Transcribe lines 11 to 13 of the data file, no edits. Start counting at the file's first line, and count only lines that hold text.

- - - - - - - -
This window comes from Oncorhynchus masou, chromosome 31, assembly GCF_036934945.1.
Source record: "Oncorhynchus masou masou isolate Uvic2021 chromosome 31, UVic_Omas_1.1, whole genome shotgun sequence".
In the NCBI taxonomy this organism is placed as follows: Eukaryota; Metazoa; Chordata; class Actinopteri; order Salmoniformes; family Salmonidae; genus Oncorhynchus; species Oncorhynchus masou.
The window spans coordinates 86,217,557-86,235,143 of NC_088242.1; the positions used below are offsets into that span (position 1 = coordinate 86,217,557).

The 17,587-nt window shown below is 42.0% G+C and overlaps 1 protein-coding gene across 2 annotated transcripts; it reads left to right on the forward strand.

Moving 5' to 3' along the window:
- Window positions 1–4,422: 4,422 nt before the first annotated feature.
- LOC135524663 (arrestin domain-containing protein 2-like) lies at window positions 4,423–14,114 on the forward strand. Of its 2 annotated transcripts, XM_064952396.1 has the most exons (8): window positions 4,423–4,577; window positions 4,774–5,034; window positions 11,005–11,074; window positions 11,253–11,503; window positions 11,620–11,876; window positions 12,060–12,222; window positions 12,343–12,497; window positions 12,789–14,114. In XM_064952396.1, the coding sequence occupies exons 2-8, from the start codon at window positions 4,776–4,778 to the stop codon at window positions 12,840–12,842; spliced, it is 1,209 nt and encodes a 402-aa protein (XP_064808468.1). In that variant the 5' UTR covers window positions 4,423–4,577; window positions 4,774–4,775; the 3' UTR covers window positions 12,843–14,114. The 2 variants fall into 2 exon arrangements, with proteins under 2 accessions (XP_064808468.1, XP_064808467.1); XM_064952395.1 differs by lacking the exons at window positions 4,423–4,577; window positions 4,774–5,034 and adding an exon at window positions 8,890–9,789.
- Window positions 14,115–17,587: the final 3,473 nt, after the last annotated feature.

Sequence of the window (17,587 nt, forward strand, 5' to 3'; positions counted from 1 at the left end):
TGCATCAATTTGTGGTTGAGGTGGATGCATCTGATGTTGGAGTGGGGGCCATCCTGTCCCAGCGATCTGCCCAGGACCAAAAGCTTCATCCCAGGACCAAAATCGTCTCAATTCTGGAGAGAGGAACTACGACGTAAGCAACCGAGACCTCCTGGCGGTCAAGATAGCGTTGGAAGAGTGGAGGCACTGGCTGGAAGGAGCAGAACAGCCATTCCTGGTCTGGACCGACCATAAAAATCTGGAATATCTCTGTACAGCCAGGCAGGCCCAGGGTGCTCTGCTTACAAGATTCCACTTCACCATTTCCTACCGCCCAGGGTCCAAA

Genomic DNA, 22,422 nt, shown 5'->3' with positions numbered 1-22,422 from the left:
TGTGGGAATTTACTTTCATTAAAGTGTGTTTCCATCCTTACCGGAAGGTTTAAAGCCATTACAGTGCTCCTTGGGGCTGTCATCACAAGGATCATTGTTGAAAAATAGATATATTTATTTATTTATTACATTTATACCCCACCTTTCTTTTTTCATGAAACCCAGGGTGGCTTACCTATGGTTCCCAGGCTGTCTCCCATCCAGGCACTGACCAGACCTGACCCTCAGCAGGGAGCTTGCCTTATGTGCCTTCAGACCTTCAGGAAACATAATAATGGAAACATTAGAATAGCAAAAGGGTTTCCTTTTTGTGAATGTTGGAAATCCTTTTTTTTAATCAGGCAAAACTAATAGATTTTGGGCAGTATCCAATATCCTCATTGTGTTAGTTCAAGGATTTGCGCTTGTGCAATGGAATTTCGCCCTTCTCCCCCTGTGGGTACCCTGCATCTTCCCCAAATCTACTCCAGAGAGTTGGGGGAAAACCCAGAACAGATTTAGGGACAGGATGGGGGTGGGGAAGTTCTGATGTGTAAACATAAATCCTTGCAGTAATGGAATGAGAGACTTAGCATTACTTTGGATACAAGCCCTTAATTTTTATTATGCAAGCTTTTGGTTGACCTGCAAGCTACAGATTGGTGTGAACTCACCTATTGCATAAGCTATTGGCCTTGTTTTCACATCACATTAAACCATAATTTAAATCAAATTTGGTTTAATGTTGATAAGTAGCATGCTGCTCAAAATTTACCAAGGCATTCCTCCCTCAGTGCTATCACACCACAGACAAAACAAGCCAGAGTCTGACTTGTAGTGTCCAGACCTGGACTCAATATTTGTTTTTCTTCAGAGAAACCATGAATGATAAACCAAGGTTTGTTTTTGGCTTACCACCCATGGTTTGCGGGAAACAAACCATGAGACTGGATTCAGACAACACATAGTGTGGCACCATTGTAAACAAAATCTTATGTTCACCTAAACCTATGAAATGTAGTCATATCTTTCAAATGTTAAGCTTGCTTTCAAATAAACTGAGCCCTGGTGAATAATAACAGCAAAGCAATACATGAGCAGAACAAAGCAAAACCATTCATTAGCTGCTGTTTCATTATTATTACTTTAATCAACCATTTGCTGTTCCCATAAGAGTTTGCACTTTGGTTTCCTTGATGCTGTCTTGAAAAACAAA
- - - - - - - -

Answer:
TGCATCAATTTGTGGTTGAGGTGGATGCATCTGATGTTGGAGTGGGGGCCATCCTGTCCCAGCGATCTGCCCAGGACCAAAAGCTTCATCCCAGGACCAAAATCGTCTCAATTCTGGAGAGAGGAACTACGACGTAAGCAACCGAGACCTCCTGGCGGTCAAGATAGCGTTGGAAGAGTGGAGGCACTGGCTGGAAGGAGCAGAACAGCCATTCCTGGTCTGGACCGACCATAAAAATCTGGAATATCTCTGTACAGCCAGGCAGGCCCAGGGTGCTCTGCTTACAAGATTCCACTTCACCATTTCCTACCGCCCAGGGTCCAAA

Genomic DNA, 22,422 nt, shown 5'->3' with positions numbered 1-22,422 from the left:
TGTGGGAATTTACTTTCATTAAAGTGTGTTTCCATCCTTACCGGAAGGTTTAAAGCCATTACAGTGCTCCTTGGGGCTGTCATCACAAGGATCATTGTTGAAAAATAGATATATTTATTTATTTATTACATTTATACCCCACCTTTCTTTTTTCATGAAACCCAGGGTGGCTTACCTATGGTTCCCAGGCTGTCTCCCATCCAGGCACTGACCAGACCTGACCCTCAGCAGGGAGCTTGCCTTATGTGCCTTCAGACCTTCAGGAAACATAATAATGGAAACATTAGAATAGCAAAAGGGTTTCCTTTTTGTGAATGTTGGAAATCCTTTTTTTTAATCAGGCAAAACTAATAGATTTTGGGCAGTATCCAATATCCTCATTGTGTTAGTTCAAGGATTTGCGCTTGTGCAATGGAATTTCGCCCTTCTCCCCCTGTGGGTACCCTGCATCTTCCCCAAATCTACTCCAGAGAGTTGGGGGAAAACCCAGAACAGATTTAGGGACAGGATGGGGGTGGGGAAGTTCTGATGTGTAAACATAAATCCTTGCAGTAATGGAATGAGAGACTTAGCATTACTTTGGATACAAGCCCTTAATTTTTATTATGCAAGCTTTTGGTTGACCTGCAAGCTACAGATTGGTGTGAACTCACCTATTGCATAAGCTATTGGCCTTGTTTTCACATCACATTAAACCATAATTTAAATCAAATTTGGTTTAATGTTGATAAGTAGCATGCTGCTCAAAATTTACCAAGGCATTCCTCCCTCAGTGCTATCACACCACAGACAAAACAAGCCAGAGTCTGACTTGTAGTGTCCAGACCTGGACTCAATATTTGTTTTTCTTCAGAGAAACCATGAATGATAAACCAAGGTTTGTTTTTGGCTTACCACCCATGGTTTGCGGGAAACAAACCATGAGACTGGATTCAGACAACACATAGTGTGGCACCATTGTAAACAAAATCTTATGTTCACCTAAACCTATGAAATGTAGTCATATCTTTCAAATGTTAAGCTTGCTTTCAAATAAACTGAGCCCTGGTGAATAATAACAGCAAAGCAATACATGAGCAGAACAAAGCAAAACCATTCATTAGCTGCTGTTTCATTATTATTACTTTAATCAACCATTTGCTGTTCCCATAAGAGTTTGCACTTTGGTTTCCTTGATGCTGTCTTGAAAAACAAA